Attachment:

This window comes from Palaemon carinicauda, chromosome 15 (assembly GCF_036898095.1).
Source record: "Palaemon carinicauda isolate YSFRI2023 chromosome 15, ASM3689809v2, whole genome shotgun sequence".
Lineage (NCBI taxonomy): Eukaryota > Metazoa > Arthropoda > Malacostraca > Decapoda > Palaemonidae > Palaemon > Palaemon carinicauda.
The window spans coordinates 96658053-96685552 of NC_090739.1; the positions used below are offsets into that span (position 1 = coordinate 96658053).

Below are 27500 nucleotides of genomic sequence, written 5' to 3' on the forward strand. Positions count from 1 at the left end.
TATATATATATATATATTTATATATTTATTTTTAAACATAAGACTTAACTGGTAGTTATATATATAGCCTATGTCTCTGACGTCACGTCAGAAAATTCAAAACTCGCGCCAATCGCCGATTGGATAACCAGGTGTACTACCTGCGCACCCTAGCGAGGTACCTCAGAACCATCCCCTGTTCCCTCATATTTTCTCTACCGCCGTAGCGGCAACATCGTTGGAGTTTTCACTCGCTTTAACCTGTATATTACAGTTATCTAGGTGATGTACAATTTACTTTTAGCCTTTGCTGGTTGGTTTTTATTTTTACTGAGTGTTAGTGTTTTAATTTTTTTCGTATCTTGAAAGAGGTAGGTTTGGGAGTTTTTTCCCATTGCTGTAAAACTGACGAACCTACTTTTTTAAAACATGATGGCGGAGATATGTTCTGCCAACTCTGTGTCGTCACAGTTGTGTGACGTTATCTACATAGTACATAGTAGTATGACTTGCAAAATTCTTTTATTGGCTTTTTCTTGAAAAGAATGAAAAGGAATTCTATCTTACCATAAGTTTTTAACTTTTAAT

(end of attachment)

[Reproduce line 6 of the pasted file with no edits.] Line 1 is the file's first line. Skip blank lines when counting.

TATATATATATATATATTTATATATTTATTTTTAAACATAAGACTTAACTGGTAGTTATATATATAGCCTATGTCTCTGACGTCACGTCAGAAAATTCAAAACTCGCGCCAATCGCCGATTGGATAACCAGGTGTACTACCTGCGCACCCTAGCGAGGTACCTCAGAACCATCCCCTGTTCCCTCATATTTTCTCTACCGCCGTAGCGGCAACATCGTTGGAGTTTTCACTCGCTTTAACCTGTATATTACAGTTATCTAGGTGATGTACAATTTACTTTTAGCCTTTGCTGGTTGGTTTTTATTTTTACTGAGTGTTAGTGTTTTAATTTTTTTCGTATCTTGAAAGAGGTAGGTTTGGGAGTTTTTTCCCATTGCTGTAAAACTGACGAACCTACTTTTTTAAAACATGATGGCGGAGATATGTTCTGCCAACTCTGTGTCGTCACAGTTGTGTGACGTTATCTACATAGTACATAGTAGTATGACTTGCAAAATTCTTTTATTGGCTTTTTCTTGAAAAGAATGAAAAGGAATTCTATCTTACCATAAGTTTTTAACTTTTAAT